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Sacramento Ruptured Spleen Lawyer

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Your Ruptured Spleen Attorney in Sacramento

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A medical emergency that may occur because of a break in the surface of the spleen is considered a ruptured spleen. This organ is part of the lymphatic system. It is responsible for filtering old blood cells from the bloodstream and helping the body fight infection. Some of the common causes of splenic ruptures are an enlarged spleen due to underlying issues such as blood cancers, liver disease, mononucleosis, and other types of infections. Conversely, a spleen may also rupture because of blunt force trauma to the left lower chest or the left upper abdomen through a traffic collision or a sports-related accident. In either of these situations, emergency medical treatment is necessary to address potential complications such as bleeding into the abdominal cavity.

A ruptured spleen after a car accident may be life-threatening if left untreated. If you have suffered a splenic injury in a crash caused by another party or entity, contact our personal injury lawyers in Sacramento at (916) 921-6400 or (800) 404-5400 today for free friendly case advice.

Our law firm has represented those hurt in motor vehicle collisions in California since 1982. We have the experience, skills, and resources to build the strongest case possible for fair compensation on your behalf. We handle cases on a contingency fee basis, meaning you do not owe us anything unless we obtain a favorable case outcome on your behalf. Our lawyers are available anytime to go over the facts and circumstances of your spleen injury case and determine your best course of action moving forward.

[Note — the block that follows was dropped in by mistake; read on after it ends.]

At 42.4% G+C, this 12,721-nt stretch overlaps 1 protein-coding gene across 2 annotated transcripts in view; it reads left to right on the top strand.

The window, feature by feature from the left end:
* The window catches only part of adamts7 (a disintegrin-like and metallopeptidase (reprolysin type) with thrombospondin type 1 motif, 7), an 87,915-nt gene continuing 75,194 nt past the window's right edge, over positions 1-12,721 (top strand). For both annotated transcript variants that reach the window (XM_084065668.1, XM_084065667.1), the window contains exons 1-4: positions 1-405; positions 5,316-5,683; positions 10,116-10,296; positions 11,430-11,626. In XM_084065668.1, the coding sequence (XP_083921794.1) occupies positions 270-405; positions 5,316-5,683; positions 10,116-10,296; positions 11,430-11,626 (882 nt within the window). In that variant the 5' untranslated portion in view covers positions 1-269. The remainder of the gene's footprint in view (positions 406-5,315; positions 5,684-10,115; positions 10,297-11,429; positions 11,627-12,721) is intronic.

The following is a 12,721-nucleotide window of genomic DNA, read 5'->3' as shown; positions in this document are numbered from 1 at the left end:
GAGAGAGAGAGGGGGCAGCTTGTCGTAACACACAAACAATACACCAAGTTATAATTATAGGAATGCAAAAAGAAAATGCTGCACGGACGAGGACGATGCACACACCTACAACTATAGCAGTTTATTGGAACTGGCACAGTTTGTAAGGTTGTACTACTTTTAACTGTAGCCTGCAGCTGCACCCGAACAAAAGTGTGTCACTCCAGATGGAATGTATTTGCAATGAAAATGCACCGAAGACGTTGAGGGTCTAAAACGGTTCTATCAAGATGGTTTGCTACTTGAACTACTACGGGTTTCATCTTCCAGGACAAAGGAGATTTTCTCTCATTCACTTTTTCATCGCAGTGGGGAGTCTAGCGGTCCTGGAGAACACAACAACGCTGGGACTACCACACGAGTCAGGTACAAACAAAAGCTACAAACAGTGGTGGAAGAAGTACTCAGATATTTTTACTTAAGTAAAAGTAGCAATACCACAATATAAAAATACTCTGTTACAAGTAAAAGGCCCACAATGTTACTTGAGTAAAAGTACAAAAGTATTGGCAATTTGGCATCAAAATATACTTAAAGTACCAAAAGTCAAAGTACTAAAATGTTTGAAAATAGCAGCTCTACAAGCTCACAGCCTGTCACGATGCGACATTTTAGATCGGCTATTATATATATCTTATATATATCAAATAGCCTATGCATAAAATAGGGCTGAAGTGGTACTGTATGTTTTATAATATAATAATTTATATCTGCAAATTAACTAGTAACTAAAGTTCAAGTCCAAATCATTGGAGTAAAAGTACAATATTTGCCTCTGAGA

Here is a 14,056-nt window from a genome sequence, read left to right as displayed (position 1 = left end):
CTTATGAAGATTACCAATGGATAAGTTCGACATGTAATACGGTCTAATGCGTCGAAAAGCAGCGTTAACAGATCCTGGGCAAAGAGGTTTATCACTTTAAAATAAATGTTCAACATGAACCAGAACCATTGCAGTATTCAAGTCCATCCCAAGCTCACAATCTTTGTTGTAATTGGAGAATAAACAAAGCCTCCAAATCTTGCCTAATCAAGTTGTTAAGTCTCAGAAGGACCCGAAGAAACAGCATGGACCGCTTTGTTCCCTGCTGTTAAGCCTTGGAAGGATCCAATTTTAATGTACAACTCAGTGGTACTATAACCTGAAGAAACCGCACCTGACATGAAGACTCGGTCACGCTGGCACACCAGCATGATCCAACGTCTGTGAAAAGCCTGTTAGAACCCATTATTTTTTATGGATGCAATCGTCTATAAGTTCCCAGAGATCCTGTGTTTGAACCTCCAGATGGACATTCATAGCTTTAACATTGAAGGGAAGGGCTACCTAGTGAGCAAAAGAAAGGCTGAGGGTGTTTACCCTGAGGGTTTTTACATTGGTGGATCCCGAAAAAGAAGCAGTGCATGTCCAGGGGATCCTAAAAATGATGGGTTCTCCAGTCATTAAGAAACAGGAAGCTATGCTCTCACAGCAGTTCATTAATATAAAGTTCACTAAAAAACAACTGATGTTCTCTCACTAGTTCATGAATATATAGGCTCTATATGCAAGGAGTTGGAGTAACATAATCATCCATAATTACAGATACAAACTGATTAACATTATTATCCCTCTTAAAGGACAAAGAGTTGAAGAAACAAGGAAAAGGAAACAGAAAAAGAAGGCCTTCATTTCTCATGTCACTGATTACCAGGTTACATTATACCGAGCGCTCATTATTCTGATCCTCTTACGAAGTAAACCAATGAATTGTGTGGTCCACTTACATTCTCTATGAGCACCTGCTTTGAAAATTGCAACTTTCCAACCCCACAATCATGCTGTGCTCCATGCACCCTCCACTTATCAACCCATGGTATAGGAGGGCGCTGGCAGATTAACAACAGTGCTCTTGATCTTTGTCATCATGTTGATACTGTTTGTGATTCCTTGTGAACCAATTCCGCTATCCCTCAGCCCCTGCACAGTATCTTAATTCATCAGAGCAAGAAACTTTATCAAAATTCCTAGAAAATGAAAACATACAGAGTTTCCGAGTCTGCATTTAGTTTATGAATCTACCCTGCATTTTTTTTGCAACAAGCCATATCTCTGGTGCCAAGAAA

What are the Signs and Symptoms of a Splenic Rupture?

In most cases, an injured spleen may cause pain to the abdomen that is often severe. Other symptoms of a ruptured spleen may include:

  • Internal bleeding from a splenic injury may result in hypotension and cause signs of shock, fainting, light-headedness, confusion, and blurred vision
  • Isolated pain in the left shoulder, particularly in the absence of a visible injury to the shoulder or left clavicle
  • Pain under the rib cage along the left side of the abdomen
  • Tenderness in the upper left abdomen

In the early evaluation of a patient, caution should be utilized since symptoms may not present themselves immediately in the course of this type of medical condition. The process should include evaluating and identifying left lower rib fractures. Studies have suggested that up to 20% of adults presenting with left lower ribs bone fractures may have subsequent splenic trauma.

How are Ruptured Spleens Diagnosed?

A physician may ask for a patient’s medical history and perform a physical exam during an evaluation. The doctor will inspect the patient for signs of external trauma like contusions, lacerations, abrasions, and seatbelt syndrome along the abdomen. However, not all patients may display external visual findings during an initial encounter with a medical professional. Examination on arrival may not reveal abdominal distension, rigidity, or severe tenderness despite splenic trauma. Physical exams may also be limited for patients presenting with distracting injuries or altered mental statuses.